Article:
Posts Tagged ‘challah’

Vayeitzei Challah

November 8, 2013


My kids were home from school and wanted to do a parsha project. This is the challah idea they came up with: challah shaped like a ladder resting on challah shaped like rocks fused together into one large rock (okay, really pull apart challah, but use your imagination).

I took some extra challah dough, pressed it into a rectangle, and added a chocolate filling (coconut oil spread over the dough, sprinkled with pareve Israeli Nesquik and chopped bittersweet chocolate). After folding the dough in half, I slit the dough to make it look like a ladder. I baked it at 375 degrees for 20 minutes and, presto: chocolate ladder danish.

Speculoos Spiced Apple Butter and Apple Butter Swirl Challah

August 19, 2013


In Maggie Glezer’s Artisan Baking Across America, there is a recipe from Macrina Bakery for apple cinnamon monkey bread that is really a loaf of sweet dough rolled up with apple butter and cinnamon sugar (another version of this recipe appears in the Macrina Bakery cookbook, and you can also see For The Love of Bread’s version).

I thought this would be a great idea for challah, with the cinnamon sugar left out to make it more bread and less dessert (although cinnamon sugar could only make it taste better . . . ). (Update: I made this recipe again, adding raisins and cinnamon sugar–excellent!)

Then I had the idea to spice the apple butter like those oh-so-popular speculoos cookies (also known as Biscoff).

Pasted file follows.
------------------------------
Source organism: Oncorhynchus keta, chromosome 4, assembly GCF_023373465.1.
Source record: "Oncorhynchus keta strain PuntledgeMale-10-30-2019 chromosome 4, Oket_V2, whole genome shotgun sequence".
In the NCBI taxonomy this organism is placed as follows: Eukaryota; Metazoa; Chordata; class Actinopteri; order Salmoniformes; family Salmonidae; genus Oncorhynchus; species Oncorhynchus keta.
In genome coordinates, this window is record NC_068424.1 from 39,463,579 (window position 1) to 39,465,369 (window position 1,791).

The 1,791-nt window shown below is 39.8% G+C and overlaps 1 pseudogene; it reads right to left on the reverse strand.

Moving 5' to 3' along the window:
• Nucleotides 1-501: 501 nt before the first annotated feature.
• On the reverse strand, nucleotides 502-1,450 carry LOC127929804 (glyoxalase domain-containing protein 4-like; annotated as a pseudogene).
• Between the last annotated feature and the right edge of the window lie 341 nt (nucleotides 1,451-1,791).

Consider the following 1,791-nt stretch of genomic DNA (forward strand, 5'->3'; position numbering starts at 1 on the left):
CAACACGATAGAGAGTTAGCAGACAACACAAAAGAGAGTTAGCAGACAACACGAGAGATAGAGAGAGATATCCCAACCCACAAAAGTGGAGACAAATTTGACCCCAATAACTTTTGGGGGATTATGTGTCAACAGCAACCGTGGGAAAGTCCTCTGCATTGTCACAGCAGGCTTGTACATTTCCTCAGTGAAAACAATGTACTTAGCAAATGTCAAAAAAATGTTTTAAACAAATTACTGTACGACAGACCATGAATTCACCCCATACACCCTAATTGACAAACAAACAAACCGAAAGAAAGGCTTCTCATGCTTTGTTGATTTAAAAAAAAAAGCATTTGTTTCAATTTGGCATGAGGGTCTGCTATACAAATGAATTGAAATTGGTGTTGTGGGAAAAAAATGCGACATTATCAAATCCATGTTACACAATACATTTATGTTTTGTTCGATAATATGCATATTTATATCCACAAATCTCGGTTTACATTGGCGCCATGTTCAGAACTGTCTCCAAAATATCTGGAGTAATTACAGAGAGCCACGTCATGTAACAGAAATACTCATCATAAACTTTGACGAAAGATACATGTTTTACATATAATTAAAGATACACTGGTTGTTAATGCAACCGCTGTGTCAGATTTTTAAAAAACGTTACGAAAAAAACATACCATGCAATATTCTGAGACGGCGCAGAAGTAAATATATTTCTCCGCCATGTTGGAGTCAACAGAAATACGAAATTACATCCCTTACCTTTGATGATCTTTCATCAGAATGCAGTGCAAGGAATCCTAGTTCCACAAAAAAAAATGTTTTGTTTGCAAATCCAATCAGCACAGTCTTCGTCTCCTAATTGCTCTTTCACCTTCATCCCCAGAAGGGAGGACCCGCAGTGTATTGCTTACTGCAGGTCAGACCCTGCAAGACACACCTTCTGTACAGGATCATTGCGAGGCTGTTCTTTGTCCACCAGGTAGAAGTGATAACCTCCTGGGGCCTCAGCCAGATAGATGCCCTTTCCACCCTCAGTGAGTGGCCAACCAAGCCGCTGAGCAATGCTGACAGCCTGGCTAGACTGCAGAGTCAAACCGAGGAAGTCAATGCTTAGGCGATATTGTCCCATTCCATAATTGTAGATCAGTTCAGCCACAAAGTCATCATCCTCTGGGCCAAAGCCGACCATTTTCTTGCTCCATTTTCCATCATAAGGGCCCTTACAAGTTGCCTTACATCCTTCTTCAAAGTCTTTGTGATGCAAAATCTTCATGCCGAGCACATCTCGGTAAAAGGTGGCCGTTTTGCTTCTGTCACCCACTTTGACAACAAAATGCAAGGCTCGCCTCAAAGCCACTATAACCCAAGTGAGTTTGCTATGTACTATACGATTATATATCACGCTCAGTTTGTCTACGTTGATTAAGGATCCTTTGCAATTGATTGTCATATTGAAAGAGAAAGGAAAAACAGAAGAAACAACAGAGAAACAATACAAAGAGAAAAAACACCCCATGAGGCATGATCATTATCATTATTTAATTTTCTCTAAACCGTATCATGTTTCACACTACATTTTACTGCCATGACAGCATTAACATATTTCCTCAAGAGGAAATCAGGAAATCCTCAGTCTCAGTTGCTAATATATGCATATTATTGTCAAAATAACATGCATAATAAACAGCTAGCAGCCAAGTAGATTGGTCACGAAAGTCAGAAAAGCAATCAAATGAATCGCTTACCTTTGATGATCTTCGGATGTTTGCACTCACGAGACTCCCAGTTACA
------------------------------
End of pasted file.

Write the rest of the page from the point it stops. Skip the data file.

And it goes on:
I’m keeping a sourdough starter going, so I looked around for a sourdough challah recipe. After trying one sourdough challah recipe and not being completely satisfied, I decided to try a sweet dough recipe that uses sourdough starter and a little yeast.

Of course, you can use whatever challah dough you like. If you use a dough sweetened with honey, you will have apple honey challah, which is perfect for the upcoming holidays. I didn’t add raisins this time, but I will add them next time I make this recipe.

My daughter, who has been resisting sourdough bread, said this was the best challah I ever made. The challah tastes like babka (it would really be like babka if I added cinnamon sugar and raisins). The veins of apple butter give intense apple taste without making the challah soggy as sometimes happens with apple challah when the  apple exude moisture. I served extra apple butter on the side as a spread for the challah.

By the way, if you think apple butter sounds dull, imagine this: an apple farm in September, the crisp Autumn breeze wafting the enticing scent of ripe apples, freshly made apple cider and warm doughnuts. You end up going home with way more apples than you can eat. Then, to make use of that insane amount of apples, you make this apple butter recipe and your home is filled with the aroma of spice and apples. It is the fragrance of Fall in a jelly jar.